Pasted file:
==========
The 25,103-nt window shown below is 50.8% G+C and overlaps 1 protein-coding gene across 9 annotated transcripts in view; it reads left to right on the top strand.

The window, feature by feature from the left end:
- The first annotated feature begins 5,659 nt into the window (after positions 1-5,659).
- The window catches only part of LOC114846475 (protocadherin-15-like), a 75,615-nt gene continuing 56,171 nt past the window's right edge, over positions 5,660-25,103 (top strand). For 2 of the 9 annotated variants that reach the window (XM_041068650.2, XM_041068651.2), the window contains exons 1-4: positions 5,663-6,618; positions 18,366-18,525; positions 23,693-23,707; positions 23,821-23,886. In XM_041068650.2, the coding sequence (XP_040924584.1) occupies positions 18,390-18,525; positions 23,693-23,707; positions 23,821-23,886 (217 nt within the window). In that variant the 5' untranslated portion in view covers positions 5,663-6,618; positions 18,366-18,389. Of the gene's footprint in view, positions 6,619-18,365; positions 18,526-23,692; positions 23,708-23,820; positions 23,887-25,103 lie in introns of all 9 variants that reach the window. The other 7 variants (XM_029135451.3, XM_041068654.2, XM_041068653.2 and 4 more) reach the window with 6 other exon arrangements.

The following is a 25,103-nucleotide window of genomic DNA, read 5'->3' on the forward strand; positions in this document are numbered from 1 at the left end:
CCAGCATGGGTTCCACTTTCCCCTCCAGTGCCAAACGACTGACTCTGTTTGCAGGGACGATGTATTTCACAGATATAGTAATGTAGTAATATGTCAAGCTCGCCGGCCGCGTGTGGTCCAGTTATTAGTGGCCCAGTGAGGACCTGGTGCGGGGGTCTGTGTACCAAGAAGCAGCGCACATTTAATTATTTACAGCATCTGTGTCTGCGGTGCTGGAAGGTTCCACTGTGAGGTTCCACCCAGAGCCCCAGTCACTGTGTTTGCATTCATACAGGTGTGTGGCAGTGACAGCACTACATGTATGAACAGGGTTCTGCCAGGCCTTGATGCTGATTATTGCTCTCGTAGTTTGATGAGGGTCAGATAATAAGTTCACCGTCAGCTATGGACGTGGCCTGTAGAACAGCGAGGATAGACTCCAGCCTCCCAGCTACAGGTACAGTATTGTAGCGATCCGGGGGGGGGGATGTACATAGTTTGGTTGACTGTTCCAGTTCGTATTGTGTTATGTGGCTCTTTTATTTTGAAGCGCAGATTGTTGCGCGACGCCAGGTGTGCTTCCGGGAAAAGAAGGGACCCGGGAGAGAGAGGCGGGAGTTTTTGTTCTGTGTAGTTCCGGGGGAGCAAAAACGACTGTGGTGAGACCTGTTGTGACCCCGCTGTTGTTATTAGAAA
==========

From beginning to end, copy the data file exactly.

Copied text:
The 25,103-nt window shown below is 50.8% G+C and overlaps 1 protein-coding gene across 9 annotated transcripts in view; it reads left to right on the top strand.

The window, feature by feature from the left end:
- The first annotated feature begins 5,659 nt into the window (after positions 1-5,659).
- The window catches only part of LOC114846475 (protocadherin-15-like), a 75,615-nt gene continuing 56,171 nt past the window's right edge, over positions 5,660-25,103 (top strand). For 2 of the 9 annotated variants that reach the window (XM_041068650.2, XM_041068651.2), the window contains exons 1-4: positions 5,663-6,618; positions 18,366-18,525; positions 23,693-23,707; positions 23,821-23,886. In XM_041068650.2, the coding sequence (XP_040924584.1) occupies positions 18,390-18,525; positions 23,693-23,707; positions 23,821-23,886 (217 nt within the window). In that variant the 5' untranslated portion in view covers positions 5,663-6,618; positions 18,366-18,389. Of the gene's footprint in view, positions 6,619-18,365; positions 18,526-23,692; positions 23,708-23,820; positions 23,887-25,103 lie in introns of all 9 variants that reach the window. The other 7 variants (XM_029135451.3, XM_041068654.2, XM_041068653.2 and 4 more) reach the window with 6 other exon arrangements.

The following is a 25,103-nucleotide window of genomic DNA, read 5'->3' on the forward strand; positions in this document are numbered from 1 at the left end:
CCAGCATGGGTTCCACTTTCCCCTCCAGTGCCAAACGACTGACTCTGTTTGCAGGGACGATGTATTTCACAGATATAGTAATGTAGTAATATGTCAAGCTCGCCGGCCGCGTGTGGTCCAGTTATTAGTGGCCCAGTGAGGACCTGGTGCGGGGGTCTGTGTACCAAGAAGCAGCGCACATTTAATTATTTACAGCATCTGTGTCTGCGGTGCTGGAAGGTTCCACTGTGAGGTTCCACCCAGAGCCCCAGTCACTGTGTTTGCATTCATACAGGTGTGTGGCAGTGACAGCACTACATGTATGAACAGGGTTCTGCCAGGCCTTGATGCTGATTATTGCTCTCGTAGTTTGATGAGGGTCAGATAATAAGTTCACCGTCAGCTATGGACGTGGCCTGTAGAACAGCGAGGATAGACTCCAGCCTCCCAGCTACAGGTACAGTATTGTAGCGATCCGGGGGGGGGGATGTACATAGTTTGGTTGACTGTTCCAGTTCGTATTGTGTTATGTGGCTCTTTTATTTTGAAGCGCAGATTGTTGCGCGACGCCAGGTGTGCTTCCGGGAAAAGAAGGGACCCGGGAGAGAGAGGCGGGAGTTTTTGTTCTGTGTAGTTCCGGGGGAGCAAAAACGACTGTGGTGAGACCTGTTGTGACCCCGCTGTTGTTATTAGAAA